About FSM

An overview of FSM, background, features, and architecture

The Flomesh Service Mesh (FSM) inherits a very small portion of archived OSM code.

  • FSM utilizes Flomesh Pipy proxy. This enables FSM to achieve lightweight control and data planes, optimizing CPU and memory resources effectively.
  • Implemented traffic interception using eBPF-based technology instead of iptables-based traffic interception. To keep conformance with existing users, iptables is the default, while new users during installation can select ebpf option.
  • FSM offers comprehensive north-south traffic management capabilities, including Ingress and Gateway APIs.
  • Additionally, it facilitates seamless interconnectivity among multiple clusters and incorporates service discovery functionality.

Flomesh Pipy is a programmable network proxy that provides a high-performance, low-latency, and secure way to route traffic between services.

FSM is dedicated to providing a holistic, high-performance, and user-friendly suite of traffic management and service governance capabilities for microservices operating on the Kubernetes platform. By harnessing the combined strengths of FSM and Pipy, we present a dynamic and versatile service mesh solution that empowers Kubernetes-based environments.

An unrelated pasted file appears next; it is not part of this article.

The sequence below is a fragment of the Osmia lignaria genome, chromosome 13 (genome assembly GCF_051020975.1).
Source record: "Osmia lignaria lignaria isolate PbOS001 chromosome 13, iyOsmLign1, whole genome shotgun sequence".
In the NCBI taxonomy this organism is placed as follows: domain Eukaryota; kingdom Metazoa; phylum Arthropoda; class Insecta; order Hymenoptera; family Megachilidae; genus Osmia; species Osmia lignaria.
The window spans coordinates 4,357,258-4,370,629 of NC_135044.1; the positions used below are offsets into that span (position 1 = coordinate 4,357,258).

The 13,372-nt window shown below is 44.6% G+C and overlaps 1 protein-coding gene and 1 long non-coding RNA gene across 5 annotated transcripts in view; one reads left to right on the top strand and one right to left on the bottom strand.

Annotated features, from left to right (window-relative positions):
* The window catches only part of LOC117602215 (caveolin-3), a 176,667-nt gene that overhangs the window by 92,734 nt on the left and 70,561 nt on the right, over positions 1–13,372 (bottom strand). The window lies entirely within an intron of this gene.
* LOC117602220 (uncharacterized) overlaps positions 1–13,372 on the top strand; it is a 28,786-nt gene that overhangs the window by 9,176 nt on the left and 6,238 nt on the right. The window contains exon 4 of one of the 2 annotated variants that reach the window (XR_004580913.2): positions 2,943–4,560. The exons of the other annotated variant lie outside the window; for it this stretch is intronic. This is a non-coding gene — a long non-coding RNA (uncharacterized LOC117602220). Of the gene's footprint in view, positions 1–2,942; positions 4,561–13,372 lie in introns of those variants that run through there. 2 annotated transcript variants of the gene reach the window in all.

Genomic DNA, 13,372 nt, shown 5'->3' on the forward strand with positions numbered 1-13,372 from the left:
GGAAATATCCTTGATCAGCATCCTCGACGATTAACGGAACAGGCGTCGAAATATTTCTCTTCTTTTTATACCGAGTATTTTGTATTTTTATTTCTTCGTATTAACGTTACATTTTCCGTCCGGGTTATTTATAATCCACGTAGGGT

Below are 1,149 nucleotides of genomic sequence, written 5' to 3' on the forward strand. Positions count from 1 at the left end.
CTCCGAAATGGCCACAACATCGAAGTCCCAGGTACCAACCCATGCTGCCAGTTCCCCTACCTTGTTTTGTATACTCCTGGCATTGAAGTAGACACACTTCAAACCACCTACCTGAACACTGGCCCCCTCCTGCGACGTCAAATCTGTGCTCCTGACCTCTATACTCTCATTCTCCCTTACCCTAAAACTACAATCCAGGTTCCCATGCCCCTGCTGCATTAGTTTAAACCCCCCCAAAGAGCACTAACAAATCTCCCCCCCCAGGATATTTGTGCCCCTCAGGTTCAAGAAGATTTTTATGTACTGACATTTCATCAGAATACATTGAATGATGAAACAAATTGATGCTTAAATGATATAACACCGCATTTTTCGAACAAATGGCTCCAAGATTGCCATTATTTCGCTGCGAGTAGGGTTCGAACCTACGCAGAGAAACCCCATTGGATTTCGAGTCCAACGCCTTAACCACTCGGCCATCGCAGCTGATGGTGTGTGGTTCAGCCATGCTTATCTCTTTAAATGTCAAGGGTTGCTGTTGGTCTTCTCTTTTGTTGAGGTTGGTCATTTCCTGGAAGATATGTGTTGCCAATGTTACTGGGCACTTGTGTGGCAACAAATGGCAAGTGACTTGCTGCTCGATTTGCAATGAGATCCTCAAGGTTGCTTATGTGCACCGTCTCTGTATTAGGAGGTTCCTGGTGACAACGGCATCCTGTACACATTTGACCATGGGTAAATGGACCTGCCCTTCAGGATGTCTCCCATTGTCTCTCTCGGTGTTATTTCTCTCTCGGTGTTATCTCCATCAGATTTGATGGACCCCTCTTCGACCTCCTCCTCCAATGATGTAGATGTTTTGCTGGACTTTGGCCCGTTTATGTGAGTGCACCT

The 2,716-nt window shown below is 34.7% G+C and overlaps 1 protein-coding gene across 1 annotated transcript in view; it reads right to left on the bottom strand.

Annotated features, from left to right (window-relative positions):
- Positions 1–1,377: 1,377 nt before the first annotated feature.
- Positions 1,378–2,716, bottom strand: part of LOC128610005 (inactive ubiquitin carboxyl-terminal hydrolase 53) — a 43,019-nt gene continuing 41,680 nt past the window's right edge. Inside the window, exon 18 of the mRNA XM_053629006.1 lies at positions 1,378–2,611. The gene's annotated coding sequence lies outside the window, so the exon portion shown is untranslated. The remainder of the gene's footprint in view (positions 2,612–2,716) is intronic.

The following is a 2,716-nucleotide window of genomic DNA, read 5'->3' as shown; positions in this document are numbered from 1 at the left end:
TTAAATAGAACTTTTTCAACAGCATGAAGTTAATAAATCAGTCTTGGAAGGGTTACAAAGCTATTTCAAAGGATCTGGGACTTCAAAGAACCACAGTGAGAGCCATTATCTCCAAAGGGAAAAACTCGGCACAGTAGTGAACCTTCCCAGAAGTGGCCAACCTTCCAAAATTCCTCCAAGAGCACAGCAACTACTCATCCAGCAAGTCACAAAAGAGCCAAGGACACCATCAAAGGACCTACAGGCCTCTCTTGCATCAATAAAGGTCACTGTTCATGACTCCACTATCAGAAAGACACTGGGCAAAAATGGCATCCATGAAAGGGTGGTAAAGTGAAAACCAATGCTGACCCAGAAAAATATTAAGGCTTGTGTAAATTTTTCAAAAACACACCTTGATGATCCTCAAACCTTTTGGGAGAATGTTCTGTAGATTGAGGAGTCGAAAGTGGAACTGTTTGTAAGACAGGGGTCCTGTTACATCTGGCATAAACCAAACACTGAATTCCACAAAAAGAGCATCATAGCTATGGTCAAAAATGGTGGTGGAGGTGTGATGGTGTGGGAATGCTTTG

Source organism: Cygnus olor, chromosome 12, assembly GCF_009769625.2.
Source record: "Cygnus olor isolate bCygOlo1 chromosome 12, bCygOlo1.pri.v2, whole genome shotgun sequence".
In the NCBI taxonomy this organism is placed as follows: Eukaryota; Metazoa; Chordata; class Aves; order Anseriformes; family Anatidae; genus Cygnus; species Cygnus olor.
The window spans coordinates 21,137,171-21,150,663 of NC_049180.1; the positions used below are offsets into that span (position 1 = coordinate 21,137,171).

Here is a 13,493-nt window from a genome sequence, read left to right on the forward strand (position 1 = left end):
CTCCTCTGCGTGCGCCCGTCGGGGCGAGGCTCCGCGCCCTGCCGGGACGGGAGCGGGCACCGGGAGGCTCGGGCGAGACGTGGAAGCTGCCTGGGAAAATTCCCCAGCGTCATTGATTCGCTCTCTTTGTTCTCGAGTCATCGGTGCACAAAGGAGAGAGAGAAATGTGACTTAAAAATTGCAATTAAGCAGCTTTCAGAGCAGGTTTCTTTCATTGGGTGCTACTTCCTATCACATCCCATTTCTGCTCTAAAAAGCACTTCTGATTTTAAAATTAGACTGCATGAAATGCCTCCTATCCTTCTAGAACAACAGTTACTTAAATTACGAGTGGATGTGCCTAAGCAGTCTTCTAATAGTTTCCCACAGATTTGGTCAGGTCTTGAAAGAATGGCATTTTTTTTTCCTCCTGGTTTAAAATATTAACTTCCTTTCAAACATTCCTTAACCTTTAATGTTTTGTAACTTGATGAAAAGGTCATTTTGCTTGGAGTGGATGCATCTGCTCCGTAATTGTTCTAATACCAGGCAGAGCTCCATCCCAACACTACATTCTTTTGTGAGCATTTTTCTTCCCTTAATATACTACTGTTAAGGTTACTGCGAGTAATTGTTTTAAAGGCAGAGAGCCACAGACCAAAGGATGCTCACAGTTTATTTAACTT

Why FSM?

In practice, we have encountered users from a variety of industries with similar requirements for service mesh. These industry users and scenarios include:

  • Energy and power companies. They want to build simple server rooms at each substation or gas station to deploy computing and storage capacity for the processing of data generated by devices within the coverage area of that location. They want to push traditional data center applications to these simple rooms and take full advantage of data center application management and operation capabilities
  • Telematics service providers. They want to build their simple computing environments in non-data center environments for data collection and service delivery to cars and vehicle owners. These environments may be near highway locations, parking lots, or high-traffic areas